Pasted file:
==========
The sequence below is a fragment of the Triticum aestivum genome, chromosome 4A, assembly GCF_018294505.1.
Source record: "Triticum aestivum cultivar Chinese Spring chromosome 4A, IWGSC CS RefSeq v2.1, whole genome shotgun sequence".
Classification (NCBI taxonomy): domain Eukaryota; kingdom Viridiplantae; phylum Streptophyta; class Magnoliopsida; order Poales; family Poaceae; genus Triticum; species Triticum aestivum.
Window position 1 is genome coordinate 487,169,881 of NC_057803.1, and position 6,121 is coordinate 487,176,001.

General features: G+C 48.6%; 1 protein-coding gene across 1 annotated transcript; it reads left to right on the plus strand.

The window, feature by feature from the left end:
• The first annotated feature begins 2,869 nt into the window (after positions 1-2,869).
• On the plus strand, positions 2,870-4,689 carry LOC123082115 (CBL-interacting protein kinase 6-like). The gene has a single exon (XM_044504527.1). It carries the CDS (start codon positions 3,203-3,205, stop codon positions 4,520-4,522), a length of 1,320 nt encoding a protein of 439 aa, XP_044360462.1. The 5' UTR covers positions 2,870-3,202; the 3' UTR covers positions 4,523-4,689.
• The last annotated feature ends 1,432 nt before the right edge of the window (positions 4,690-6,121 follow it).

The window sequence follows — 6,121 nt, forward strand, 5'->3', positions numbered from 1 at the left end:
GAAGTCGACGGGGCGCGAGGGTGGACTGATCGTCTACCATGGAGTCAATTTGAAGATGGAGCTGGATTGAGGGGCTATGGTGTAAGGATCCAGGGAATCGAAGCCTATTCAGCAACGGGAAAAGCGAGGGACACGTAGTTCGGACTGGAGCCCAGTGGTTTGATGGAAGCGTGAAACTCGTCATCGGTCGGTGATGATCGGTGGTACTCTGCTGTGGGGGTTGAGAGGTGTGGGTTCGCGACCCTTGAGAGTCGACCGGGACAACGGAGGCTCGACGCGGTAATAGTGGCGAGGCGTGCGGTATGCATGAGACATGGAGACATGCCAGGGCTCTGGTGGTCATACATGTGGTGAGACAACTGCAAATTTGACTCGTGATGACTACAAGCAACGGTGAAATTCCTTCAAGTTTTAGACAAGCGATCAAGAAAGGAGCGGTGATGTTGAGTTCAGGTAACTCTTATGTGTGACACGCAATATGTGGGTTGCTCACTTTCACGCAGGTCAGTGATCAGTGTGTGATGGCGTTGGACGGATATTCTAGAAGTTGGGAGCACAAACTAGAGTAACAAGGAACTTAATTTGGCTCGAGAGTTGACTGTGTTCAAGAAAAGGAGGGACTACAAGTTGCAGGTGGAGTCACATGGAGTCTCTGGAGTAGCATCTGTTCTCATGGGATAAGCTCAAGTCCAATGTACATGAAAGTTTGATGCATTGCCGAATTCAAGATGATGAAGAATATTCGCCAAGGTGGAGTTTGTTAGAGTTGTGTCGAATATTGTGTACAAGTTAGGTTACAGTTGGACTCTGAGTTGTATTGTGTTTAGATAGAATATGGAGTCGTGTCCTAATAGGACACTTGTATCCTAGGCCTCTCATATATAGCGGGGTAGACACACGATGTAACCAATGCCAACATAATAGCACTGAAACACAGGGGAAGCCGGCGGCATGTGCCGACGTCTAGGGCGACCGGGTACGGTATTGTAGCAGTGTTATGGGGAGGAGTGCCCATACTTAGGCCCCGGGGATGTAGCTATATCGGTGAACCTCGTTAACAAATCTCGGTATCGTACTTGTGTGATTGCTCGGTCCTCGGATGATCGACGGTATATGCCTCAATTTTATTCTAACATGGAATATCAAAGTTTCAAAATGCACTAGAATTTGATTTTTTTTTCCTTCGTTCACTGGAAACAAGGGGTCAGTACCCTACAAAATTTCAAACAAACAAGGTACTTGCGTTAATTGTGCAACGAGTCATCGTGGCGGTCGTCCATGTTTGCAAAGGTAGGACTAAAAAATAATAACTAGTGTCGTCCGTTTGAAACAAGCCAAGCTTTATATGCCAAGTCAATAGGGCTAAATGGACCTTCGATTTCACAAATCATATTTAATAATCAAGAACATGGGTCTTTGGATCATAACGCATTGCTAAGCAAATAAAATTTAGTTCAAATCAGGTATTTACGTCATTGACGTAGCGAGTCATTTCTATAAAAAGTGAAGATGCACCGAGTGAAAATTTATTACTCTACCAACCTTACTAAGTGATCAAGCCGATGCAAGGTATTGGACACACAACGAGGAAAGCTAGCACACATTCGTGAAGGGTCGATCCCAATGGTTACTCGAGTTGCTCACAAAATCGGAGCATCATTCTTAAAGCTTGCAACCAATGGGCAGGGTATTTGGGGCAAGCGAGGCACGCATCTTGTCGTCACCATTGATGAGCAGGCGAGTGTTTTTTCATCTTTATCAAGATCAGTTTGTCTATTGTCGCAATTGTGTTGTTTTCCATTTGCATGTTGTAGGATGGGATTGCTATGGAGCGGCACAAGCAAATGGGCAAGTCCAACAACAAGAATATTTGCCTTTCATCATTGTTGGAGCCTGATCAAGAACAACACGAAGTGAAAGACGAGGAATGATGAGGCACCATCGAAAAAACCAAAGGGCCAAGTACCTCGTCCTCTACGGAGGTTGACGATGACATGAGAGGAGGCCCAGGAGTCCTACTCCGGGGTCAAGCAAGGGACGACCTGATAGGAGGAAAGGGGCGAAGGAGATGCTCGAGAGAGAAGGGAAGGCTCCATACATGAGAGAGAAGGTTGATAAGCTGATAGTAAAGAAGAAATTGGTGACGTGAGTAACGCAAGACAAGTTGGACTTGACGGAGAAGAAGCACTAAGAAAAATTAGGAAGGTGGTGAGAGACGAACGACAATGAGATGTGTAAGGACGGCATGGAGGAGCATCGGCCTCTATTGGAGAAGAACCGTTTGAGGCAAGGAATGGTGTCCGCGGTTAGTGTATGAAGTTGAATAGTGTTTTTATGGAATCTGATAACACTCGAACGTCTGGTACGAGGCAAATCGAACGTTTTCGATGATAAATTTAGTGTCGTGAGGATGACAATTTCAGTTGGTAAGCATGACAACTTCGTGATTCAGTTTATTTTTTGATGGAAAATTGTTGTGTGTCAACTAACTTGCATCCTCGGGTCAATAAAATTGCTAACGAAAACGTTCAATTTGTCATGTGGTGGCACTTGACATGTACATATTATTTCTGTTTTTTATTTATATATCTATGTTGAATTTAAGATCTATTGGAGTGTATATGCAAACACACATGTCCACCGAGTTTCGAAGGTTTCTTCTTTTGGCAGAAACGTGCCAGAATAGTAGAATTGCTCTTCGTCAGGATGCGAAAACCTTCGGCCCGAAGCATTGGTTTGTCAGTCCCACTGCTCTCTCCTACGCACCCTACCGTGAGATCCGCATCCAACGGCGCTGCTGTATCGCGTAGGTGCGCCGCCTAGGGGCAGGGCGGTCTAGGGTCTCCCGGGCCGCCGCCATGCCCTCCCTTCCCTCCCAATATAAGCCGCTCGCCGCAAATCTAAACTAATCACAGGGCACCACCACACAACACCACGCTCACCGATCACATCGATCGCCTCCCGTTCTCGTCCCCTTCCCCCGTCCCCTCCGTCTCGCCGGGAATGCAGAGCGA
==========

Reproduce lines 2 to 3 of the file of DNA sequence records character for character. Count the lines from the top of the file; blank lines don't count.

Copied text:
Source record: "Triticum aestivum cultivar Chinese Spring chromosome 4A, IWGSC CS RefSeq v2.1, whole genome shotgun sequence".
Classification (NCBI taxonomy): domain Eukaryota; kingdom Viridiplantae; phylum Streptophyta; class Magnoliopsida; order Poales; family Poaceae; genus Triticum; species Triticum aestivum.